Finances: What to do?

“Money isn't the most important thing in life, but it's reasonably close to oxygen on the "gotta have it" scale.” -- Zig Ziglar

This one’s hard, but bad news does not get better with time. It’s MUCH better to face the financial side of your job loss head-on, right away. A 50-year study by Gallup about wellbeing found that the difference between thriving and just surviving is not how BIG your bank account it, but how IN CONTROL you feel over your finances. In other words, if you know what the real situation is, you will sleep better at night. Figure it out, then make a plan to deal with it.

Here are some things you can do right now to get your finances in order:

  • Figure out your WANTS versus your NEEDS. Write them down. Talk to your family about it.
  • Find out if you are going to get severance payments … and for how long. If you are, make sure you understand whether or not you can take unemployment insurance at the same time you are receiving severance checks (policies vary by state and by company).
  • Sign up for unemployment benefits. Knowing how much you qualify for in unemployment insurance will help you plan for how quickly you will need to get a job. Start asking about these now, so you can tap into them right away. Every state has its own requirements to qualify, length of time you will receive benefits, and benefit amounts.
  • Find new health insurance. Ask if you can continue your health insurance plan. If you can’t, find a solution. You really can’t afford to go without health insurance. Even if you must get a catastrophic plan (high deductible), do it.
  • Create a budget. I know! I know! You do NOT want to think about this, but you must. You can do it! There are tons of budgeting apps out there (many of them are free and easy to use). Mint is one popular example. If you don’t trust sharing your confidential financial information with other people, a good old-fashioned spreadsheet will do, too. The questions you need to ask are quite simple: What’s coming in (income)? What’s going out (bills)? Where can you cut expenses now? If you don’t have an emergency fund (6-12 months of savings you can tap), then this would be a great time to get financial advice from someone who knows what they’re talking about. If you need to cash out some retirement funds, make sure you get professional advice before you do. Once again, there are taxes and penalties you will incur if you do it the wrong way. Once your budget is laid out, it will be MUCH easier to see where you can make cuts now without a lot of discomforts.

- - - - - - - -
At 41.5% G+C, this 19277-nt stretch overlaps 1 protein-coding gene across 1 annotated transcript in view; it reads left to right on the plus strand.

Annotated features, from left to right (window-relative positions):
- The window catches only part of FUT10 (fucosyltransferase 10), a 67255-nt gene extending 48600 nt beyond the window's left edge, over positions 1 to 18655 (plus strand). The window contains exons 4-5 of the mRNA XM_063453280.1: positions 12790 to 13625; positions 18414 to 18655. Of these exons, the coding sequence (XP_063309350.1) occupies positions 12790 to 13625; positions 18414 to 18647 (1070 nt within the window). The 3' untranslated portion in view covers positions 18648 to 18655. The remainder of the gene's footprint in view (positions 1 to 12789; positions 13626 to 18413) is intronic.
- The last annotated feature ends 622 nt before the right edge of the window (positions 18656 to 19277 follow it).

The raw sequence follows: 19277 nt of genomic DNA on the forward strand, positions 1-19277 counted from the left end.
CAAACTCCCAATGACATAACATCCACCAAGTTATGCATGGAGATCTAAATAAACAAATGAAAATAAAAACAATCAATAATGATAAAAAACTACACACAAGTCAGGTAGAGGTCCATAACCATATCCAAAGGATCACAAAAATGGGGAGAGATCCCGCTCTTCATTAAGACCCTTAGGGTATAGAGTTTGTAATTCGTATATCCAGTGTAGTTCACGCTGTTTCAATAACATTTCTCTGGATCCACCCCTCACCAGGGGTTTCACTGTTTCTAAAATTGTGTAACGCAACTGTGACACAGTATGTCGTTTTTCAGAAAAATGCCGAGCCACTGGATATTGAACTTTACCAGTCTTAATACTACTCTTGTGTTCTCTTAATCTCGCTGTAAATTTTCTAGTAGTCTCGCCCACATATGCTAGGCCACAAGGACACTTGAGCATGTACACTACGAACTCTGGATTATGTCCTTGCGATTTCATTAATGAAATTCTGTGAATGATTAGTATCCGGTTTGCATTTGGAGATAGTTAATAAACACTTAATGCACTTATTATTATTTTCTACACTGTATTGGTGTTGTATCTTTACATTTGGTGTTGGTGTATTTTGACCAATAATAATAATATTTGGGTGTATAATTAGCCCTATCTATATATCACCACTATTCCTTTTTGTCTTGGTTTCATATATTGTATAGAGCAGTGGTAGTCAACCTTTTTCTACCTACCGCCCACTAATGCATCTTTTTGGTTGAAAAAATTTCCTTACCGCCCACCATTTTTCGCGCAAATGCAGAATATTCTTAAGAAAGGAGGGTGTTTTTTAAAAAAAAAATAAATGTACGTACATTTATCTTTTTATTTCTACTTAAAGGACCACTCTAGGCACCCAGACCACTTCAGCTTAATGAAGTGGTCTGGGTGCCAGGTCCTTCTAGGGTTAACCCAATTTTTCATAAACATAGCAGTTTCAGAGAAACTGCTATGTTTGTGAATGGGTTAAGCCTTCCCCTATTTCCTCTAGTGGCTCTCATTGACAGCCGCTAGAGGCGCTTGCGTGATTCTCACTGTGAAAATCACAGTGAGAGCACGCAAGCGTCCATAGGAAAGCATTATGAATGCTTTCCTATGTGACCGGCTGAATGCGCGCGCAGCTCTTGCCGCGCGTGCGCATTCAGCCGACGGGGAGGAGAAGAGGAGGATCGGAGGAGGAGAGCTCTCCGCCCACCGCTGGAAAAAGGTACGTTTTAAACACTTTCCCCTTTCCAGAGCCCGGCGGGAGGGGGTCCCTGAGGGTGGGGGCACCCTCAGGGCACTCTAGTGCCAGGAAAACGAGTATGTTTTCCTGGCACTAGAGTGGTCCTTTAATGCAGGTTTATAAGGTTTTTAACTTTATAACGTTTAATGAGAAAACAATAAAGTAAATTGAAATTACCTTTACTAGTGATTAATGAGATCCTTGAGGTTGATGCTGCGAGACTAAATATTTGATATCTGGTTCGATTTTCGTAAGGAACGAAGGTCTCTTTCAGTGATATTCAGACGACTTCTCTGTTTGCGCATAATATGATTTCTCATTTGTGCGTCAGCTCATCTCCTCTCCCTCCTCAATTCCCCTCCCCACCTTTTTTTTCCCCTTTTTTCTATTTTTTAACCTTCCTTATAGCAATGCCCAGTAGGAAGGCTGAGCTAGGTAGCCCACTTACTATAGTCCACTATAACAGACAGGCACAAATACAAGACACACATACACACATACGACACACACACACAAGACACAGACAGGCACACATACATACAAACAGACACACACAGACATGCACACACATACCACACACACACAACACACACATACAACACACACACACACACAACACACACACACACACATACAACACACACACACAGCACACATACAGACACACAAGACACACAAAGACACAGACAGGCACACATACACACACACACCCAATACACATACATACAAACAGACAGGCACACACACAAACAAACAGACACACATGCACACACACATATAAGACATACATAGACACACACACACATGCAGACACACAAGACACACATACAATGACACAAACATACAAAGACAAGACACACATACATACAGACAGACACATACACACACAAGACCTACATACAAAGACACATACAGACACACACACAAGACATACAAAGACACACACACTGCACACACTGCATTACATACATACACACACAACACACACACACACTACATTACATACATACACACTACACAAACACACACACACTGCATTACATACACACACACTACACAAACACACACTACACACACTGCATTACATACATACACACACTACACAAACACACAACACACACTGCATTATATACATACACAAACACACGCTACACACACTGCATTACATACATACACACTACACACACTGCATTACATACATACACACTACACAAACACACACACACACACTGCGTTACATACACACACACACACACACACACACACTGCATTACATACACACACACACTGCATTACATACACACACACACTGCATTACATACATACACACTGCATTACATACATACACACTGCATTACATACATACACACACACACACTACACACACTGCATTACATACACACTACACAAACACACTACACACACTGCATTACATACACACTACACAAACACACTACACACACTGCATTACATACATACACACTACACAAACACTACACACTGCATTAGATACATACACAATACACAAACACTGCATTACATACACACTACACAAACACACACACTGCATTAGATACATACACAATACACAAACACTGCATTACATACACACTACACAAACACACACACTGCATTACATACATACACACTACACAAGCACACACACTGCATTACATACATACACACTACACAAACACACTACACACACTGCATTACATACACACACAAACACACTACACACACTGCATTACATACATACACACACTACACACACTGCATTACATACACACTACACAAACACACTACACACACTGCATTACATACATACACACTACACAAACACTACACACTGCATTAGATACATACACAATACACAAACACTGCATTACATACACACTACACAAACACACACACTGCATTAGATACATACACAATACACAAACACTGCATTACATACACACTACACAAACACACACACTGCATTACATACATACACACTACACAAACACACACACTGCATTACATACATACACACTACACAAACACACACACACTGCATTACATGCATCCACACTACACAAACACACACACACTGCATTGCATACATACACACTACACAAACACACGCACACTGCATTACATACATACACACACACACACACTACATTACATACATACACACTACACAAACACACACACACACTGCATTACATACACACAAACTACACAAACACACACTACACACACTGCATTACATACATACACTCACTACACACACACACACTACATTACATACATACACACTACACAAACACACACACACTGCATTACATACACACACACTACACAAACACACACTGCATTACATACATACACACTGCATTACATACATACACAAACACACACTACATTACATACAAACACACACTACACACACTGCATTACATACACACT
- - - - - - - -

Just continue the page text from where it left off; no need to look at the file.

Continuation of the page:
• Trim down your expenses. Start cooking at home. Wait to buy that new car. Skip that fancy hotel this time around. When is the last time you really looked at where you spend your money? Something as small as a daily run to a coffee shop ($5-$10 per day) can really add up.
  • Negotiate with your creditors. Many creditors will let you pay less money per month while you are unemployed, but you must ask … and you must get it in writing. Big companies have a department for this! It’s often called a “hardship department.” Ask what their procedure is. Sometimes, you will need a hardship letter, or to produce a budget. If they approve a reduced payment plan, get it in writing and get their commitment NOT to report you to the credit bureaus as late with your payments (most companies will agree to this). The earlier you contact your creditors to discuss, the more likely they are to work with you down the road if you find yourself struggling to pay your bills. Even if you are an on-time bill payer and have money in the bank, contact them anyway. They might reduce your interest rate or monthly payments.
  • Life insurance. Ask if you can get a continuance on your life insurance. Most people lose their life insurance when they lose their job. If that’s the case for you, can you afford to go without? If not, how much can you afford to purchase on your own? Figure it out. Nobody likes to think about this, but if you have people counting on your income, do everything you can to get some life insurance for yourself.
  • Retirement funds. Can you leave your pension & retirement funds without penalty? If you leave them, make sure your former employer is not going to automatically cash them out and send you a check. That might cause you to incur penalties and taxes you don’t have to incur.
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